Manny I agree with Moira about Being There. Loved "festering goulash"!

message 4: by Moira (new)

Moira Russell Manny wrote: "I agree with Moira about Being There. Loved "festering goulash"!"

D'you remember Shirley MacLaine in the movie? Yowza.

message 5: by Shenandoah (new)

Shenandoah Yes, very well-written, but I thought this was a forum for BOOK reviews...

David Oops, you caught me! :-)

message 7: by Will (new)

Will Someone pissed you off a while ago didn't they David?

David Aw, not really, Will. :-) In real life I'm a pussycat. But sometimes it's fun to engage in a little hyperbole in one's reviews, don't you think?

message 9: by Will (new)

Will haha fair enough my friend. well written and opinionated. Couldn't ask for anything more in a review :)

message 10: by Gary (new) - rated it 1 star

Gary I thought this book sucked..... but I loved the movie. Still do! This is one of the few times when I had said that the movie was much better then the book....I was so disappointed by the book, but I guess it gave the idea for a great , heartfelt movie......just sayin....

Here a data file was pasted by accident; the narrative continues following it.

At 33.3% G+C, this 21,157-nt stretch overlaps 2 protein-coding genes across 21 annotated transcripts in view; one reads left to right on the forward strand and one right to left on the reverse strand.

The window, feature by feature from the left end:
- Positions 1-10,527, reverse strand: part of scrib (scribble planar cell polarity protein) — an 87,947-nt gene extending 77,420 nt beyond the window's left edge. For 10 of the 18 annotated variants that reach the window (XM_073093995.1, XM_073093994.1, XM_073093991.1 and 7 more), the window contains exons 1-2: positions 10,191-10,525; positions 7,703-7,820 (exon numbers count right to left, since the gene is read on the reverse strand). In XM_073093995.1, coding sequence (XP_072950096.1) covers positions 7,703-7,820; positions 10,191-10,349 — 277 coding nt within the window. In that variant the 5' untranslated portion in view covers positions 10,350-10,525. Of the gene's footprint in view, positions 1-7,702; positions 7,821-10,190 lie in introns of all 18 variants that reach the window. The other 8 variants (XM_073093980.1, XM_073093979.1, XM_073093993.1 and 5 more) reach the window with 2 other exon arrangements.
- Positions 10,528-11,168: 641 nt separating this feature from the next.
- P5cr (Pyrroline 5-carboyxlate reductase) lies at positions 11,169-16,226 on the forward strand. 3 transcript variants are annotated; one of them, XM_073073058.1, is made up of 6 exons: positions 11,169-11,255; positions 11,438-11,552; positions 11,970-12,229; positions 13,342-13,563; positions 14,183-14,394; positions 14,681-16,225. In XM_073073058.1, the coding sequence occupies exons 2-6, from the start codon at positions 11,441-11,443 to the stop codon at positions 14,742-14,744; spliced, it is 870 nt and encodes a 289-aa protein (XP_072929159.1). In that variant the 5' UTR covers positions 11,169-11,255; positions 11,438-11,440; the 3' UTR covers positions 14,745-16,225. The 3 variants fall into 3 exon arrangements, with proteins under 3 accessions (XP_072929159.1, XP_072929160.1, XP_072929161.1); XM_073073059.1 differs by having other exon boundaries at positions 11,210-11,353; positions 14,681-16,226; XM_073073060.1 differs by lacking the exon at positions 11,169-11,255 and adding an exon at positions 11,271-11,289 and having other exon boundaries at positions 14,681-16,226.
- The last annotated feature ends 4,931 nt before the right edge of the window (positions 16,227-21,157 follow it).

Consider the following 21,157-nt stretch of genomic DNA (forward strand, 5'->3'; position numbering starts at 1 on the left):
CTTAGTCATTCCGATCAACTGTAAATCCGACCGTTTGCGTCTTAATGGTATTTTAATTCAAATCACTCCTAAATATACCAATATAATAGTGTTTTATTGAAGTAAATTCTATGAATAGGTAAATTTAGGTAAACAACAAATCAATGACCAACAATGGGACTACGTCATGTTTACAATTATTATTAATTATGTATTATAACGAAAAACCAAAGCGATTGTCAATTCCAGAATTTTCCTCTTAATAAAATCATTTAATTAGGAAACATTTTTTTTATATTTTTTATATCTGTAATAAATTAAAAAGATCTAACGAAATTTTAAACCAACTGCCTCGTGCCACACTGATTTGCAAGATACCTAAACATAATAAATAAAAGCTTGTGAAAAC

message 11: by Gary (new) - rated it 1 star

Gary I never said it was the best movie ever..... Being There was great, btw,and I for one enjoy,and side with the intellectual side of things, but the movie was just cute, fun,and yes, hit all the cultural things I remember growing up....and the music.....

message 12: by John (new)

John Yes, but what about the book? Your review was solely on the film! This isn't IMDB.

message 13: by David (new) - rated it 1 star

David Thanks for pointing that out. Did you read the first sentence of the review?

Maybe you should seek out a career in law enforcement.

message 14: by John (new)

John Thanks for your response. The first sentence of the review was "(This review is as much a criticism of the movie as it is of the book, possibly more so, in that the book was not quite the crock of mawkish drivel that the movie was)", not "This review is solely on the film, not the book."

message 15: by David W. (new) - added it

David W. I tried multiple times to read the book in original English but couldn't get through the textified (sp?) accent. I had no problem reading it translated into Chinese (and would give it 3.5/5 at least) but the accent really should've existed in the audiobook. It's not that I can't understand the accent once I heard it said by others (by Tom Hanks' portrayal or listening to other people with that accent, such as Cleolinda Jones whenever she's guesting in a podcast — also I'd like to pimp out her blogs if you don't mind), it's just that not speaking it myself I really don't have the brains to translate it fluidly as I read.